Using XGBoost External Memory Version

XGBoost supports loading data from external memory using builtin data parser. And starting from version 1.5, users can also define a custom iterator to load data in chunks. The feature is still experimental and not yet ready for production use. In this tutorial we will introduce both methods. Please note that training on data from external memory is not supported by exact tree method.

Data Iterator

Starting from XGBoost 1.5, users can define their own data loader using Python or C interface. There are some examples in the demo directory for quick start. This is a generalized version of text input external memory, where users no longer need to prepare a text file that XGBoost recognizes. To enable the feature, user need to define a data iterator with 2 class methods next and reset then pass it into DMatrix constructor.

import os
from typing import List, Callable
import xgboost
from sklearn.datasets import load_svmlight_file

class Iterator(xgboost.DataIter):
  def __init__(self, svm_file_paths: List[str]):
    self._file_paths = svm_file_paths
    self._it = 0
    # XGBoost will generate some cache files under current directory with the prefix
    # "cache"
    super().__init__(cache_prefix=os.path.join(".", "cache"))

  def next(self, input_data: Callable):
    """Advance the iterator by 1 step and pass the data to XGBoost.  This function is
    called by XGBoost during the construction of ``DMatrix``

    if self._it == len(self._file_paths):
      # return 0 to let XGBoost know this is the end of iteration
      return 0

    # input_data is a function passed in by XGBoost who has the exact same signature of
    # ``DMatrix``
    X, y = load_svmlight_file(self._file_paths[self._it])
    input_data(X, y)
    self._it += 1
    # Return 1 to let XGBoost know we haven't seen all the files yet.
    return 1

  def reset(self):
    """Reset the iterator to its beginning"""
    self._it = 0

it = Iterator(["file_0.svm", "file_1.svm", "file_2.svm"])
Xy = xgboost.DMatrix(it)

# Other tree methods including ``hist`` and ``gpu_hist`` also work, but has some caveats
# as noted in following sections.
booster = xgboost.train({"tree_method": "approx"}, Xy)

The above snippet is a simplifed version of demo/guide-python/ For an example in C, please see demo/c-api/external-memory/.

Text File Inputs

There is no big difference between using external memory version and in-memory version. The only difference is the filename format.

The external memory version takes in the following URI format:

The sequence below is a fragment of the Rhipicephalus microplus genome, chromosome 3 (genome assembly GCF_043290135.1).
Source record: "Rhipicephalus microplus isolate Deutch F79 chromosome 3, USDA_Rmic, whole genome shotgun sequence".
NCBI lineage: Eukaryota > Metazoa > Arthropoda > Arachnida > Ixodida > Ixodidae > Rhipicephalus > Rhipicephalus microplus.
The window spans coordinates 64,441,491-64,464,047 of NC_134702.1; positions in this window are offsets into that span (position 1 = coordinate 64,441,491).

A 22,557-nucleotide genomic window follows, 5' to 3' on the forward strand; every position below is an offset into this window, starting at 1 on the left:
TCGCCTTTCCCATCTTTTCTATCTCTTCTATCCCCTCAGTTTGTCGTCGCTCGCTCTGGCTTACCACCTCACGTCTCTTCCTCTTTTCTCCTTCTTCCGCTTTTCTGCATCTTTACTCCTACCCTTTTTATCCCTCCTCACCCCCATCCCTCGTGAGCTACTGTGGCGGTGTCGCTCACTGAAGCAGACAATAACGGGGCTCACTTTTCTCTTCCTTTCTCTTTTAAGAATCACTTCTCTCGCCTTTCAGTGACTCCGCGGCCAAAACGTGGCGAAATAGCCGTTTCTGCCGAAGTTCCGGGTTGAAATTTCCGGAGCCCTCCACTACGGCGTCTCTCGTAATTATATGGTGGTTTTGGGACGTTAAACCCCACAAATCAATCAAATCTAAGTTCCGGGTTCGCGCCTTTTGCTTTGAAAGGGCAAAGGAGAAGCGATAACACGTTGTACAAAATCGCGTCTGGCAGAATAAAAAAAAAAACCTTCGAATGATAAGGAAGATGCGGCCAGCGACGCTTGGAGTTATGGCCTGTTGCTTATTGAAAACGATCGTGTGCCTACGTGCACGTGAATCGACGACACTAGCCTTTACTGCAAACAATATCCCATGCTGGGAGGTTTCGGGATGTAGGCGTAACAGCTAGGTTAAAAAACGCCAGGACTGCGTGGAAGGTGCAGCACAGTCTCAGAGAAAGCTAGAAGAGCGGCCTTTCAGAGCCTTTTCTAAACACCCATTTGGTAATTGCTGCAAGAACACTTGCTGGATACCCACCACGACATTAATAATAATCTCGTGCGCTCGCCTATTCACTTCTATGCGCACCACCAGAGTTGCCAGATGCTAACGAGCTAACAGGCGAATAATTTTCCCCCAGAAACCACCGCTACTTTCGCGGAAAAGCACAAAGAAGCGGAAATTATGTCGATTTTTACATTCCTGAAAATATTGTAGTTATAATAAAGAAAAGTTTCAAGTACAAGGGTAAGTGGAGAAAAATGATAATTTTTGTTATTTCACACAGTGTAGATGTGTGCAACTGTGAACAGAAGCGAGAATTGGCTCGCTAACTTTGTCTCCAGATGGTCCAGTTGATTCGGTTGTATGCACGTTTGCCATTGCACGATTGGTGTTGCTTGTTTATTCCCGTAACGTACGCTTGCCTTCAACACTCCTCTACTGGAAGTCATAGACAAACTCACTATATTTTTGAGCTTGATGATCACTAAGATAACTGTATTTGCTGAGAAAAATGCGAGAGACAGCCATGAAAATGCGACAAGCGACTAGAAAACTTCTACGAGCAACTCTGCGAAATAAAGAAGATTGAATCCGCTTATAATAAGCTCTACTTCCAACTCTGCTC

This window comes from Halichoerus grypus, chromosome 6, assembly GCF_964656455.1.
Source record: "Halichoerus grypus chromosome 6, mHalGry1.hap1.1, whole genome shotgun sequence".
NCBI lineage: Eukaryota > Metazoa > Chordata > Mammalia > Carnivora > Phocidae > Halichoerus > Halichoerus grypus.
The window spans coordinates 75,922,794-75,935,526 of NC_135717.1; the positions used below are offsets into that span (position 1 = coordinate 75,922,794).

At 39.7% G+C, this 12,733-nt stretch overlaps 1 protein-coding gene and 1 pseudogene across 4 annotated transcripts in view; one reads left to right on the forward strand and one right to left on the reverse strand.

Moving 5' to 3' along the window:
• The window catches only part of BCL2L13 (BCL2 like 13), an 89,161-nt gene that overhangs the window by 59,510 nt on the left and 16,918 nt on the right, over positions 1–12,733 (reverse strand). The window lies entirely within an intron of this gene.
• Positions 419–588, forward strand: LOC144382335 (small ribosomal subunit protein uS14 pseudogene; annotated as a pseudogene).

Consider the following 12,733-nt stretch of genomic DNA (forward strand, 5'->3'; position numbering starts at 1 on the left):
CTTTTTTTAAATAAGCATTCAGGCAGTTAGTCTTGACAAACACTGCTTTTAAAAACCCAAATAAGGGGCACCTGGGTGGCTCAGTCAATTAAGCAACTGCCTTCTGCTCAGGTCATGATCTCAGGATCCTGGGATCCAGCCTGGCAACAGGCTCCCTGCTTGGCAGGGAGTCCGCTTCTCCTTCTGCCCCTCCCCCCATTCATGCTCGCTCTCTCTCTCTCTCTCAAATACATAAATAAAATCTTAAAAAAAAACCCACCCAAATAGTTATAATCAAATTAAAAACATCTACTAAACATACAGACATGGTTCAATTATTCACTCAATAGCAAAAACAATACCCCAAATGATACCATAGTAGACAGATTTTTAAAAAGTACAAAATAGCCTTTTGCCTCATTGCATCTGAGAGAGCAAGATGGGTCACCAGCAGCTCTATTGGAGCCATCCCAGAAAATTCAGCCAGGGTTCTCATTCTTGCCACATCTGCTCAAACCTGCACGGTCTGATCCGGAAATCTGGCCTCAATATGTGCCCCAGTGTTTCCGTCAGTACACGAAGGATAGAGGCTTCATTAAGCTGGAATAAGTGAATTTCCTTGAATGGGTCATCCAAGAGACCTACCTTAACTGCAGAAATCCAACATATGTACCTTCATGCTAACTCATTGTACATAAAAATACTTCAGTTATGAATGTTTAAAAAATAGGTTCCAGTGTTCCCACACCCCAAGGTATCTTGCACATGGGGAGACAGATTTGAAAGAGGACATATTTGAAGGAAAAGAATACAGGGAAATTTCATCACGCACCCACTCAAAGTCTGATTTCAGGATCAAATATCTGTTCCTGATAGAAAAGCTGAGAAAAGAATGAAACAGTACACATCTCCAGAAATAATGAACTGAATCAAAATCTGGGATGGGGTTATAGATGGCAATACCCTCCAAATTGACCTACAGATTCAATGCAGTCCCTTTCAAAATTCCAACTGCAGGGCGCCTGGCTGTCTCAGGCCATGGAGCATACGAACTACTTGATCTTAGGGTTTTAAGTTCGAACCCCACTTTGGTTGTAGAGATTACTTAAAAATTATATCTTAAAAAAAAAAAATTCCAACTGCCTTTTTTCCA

The filename is the normal path to LIBSVM format file you want to load in, and cacheprefix is a path to a cache file that XGBoost will use for caching preprocessed data in binary form.

To load from csv files, use the following syntax:


where label_column should point to the csv column acting as the label.

To provide a simple example for illustration, extracting the code from demo/guide-python/ If you have a dataset stored in a file similar to agaricus.txt.train with LIBSVM format, the external memory support can be enabled by:

dtrain = DMatrix('../data/agaricus.txt.train#dtrain.cache')

XGBoost will first load agaricus.txt.train in, preprocess it, then write to a new file named dtrain.cache as an on disk cache for storing preprocessed data in an internal binary format. For more notes about text input formats, see Text Input Format of DMatrix.

For CLI version, simply add the cache suffix, e.g. "../data/agaricus.txt.train#dtrain.cache".

GPU Version (GPU Hist tree method)

External memory is supported in GPU algorithms (i.e. when tree_method is set to gpu_hist).

If you are still getting out-of-memory errors after enabling external memory, try subsampling the data to further reduce GPU memory usage:

param = {
  'subsample': 0.1,
  'sampling_method': 'gradient_based',

For more information, see this paper. Internally the tree method still concatenate all the chunks into 1 final histogram index due to performance reason, but in compressed format. So its scalability has an upper bound but still has lower memory cost in general.

CPU Version

For CPU histogram based tree methods (approx, hist) it’s recommended to use grow_policy=depthwise for performance reason. Iterating over data batches is slow, with depthwise policy XGBoost can build a entire layer of tree nodes with a few iterations, while with lossguide XGBoost needs to iterate over the data set for each tree node.